Bibles

Mark 1:7 Commentary - Whedon's Commentary on the Old and New Testaments

7. The latchet The word latchet signifies a fastener of some kind. It is allied to the latch of a door, to the word lock; and is derived from the Latin ligo, to fasten. It here signifies a shoe-string. In Matthew the phrase is, “whose shoes I am not worthy to bear.” Perhaps John, on different occasions, used both expressions.

Consult other comments:

Mark 1:7 - The Greek Testament

Mark 1:7 - Expository Notes with Practical Observations on the New Testament

Mark 1:7 - The Cambridge Bible for Schools and Colleges

Mark 1:7 - Adam Clarke's Commentary and Critical Notes on the Bible

Mark 1:7 - Companion Bible Notes, Appendices and Graphics

Mark 1:7 - Expository Notes of Dr. Constable (Old and New Testaments)

Mark 1:7 - Mr. D's Notes on Selected New Testament Books by Stanley Derickson

Mark 1:7 - Expositors Bible Commentary

Mark 1:7 - Ellicott's Commentary for English Readers (Old and New Testaments)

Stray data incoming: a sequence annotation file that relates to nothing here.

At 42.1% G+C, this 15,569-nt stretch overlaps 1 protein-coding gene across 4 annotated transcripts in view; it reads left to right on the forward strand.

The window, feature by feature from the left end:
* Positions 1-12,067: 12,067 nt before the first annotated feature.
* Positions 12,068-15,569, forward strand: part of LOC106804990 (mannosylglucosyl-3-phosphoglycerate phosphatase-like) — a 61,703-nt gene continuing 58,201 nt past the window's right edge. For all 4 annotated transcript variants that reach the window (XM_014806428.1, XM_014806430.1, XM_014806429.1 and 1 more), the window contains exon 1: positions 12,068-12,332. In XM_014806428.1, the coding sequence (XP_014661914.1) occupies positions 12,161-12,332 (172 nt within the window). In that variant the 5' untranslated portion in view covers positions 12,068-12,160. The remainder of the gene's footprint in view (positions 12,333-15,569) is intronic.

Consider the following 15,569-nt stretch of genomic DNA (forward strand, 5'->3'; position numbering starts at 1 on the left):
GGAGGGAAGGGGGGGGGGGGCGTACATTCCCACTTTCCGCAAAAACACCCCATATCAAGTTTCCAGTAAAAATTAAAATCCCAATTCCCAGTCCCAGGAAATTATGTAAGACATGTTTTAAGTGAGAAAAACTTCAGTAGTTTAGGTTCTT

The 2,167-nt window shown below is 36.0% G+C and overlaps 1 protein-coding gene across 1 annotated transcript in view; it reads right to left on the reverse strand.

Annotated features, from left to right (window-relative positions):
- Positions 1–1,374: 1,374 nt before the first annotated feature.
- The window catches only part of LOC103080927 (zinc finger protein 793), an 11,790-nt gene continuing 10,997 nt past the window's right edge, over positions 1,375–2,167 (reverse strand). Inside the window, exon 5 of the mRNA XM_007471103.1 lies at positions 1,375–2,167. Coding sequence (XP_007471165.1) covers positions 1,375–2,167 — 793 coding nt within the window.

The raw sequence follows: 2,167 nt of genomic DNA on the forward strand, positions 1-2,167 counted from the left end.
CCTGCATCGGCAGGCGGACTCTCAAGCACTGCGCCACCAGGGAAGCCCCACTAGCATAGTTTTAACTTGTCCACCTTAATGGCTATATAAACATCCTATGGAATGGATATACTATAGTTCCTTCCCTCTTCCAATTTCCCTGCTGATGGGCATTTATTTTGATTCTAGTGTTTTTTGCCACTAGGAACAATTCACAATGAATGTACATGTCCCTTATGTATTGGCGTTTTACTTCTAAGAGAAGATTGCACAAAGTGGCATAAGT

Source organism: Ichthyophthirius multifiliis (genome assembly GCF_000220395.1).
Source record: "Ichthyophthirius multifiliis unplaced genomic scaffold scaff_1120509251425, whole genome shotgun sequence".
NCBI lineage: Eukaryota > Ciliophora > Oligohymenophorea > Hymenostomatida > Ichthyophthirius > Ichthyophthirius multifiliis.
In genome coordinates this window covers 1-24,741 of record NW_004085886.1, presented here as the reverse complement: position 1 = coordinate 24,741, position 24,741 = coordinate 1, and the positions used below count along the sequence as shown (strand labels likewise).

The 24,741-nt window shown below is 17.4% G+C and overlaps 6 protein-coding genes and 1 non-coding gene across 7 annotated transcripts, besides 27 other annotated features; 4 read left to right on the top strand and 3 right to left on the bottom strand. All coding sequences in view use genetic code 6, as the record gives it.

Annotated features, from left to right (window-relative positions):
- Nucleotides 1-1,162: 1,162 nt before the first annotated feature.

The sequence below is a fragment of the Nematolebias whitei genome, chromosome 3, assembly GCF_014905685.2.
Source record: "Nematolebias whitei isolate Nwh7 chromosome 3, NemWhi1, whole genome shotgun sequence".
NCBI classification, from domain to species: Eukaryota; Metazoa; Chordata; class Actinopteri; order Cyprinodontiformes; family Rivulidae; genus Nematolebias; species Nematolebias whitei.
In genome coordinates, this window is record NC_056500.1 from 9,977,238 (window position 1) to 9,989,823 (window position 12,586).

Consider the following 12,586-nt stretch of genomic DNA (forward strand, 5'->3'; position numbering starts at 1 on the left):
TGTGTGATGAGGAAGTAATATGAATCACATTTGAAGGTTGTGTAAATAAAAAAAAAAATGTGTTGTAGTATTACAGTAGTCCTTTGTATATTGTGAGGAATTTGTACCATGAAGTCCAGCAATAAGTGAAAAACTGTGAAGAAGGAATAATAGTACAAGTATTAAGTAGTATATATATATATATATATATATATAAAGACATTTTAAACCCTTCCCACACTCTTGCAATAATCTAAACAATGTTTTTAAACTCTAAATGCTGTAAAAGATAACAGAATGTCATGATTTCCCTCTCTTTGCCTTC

Mark 1:7 - The Expositor’s Greek Testament by Robertson

Mark 1:7 - Garner-Howes Baptist Commentary

Mark 1:7 - Geneva Bible Notes

Mark 1:7 - John Gill's Exposition of the Entire Bible

Mark 1:7 - Gnomon of the New Testament

Mark 1:7 - William Godbey's Commentary on the New Testament

Mark 1:7 - Henry Alford's Greek Testament

Mark 1:7 - Biblical Illustrator Edited by Joseph S. Exell

Mark 1:7 - Commentary Series on the Bible by Peter Pett

Mark 1:7 - English Annotations on the Holy Bible by Matthew Poole

Mark 1:7 - Robertson's Word Pictures in the New Testament

Mark 1:7 - A Popular Commentary on the New Testament

Mark 1:7 - John Trapp's Complete Commentary (Old and New Testaments)

Mark 1:7 - The Treasury of Scripture Knowledge

Mark 1:7 - Vincent's Word Studies in the New Testament

Mark 1:7 - Whedon's Commentary on the Old and New Testaments

Mark 1:7 - Combined Bible Commentary

Whedon's Commentary on the Old and New Testaments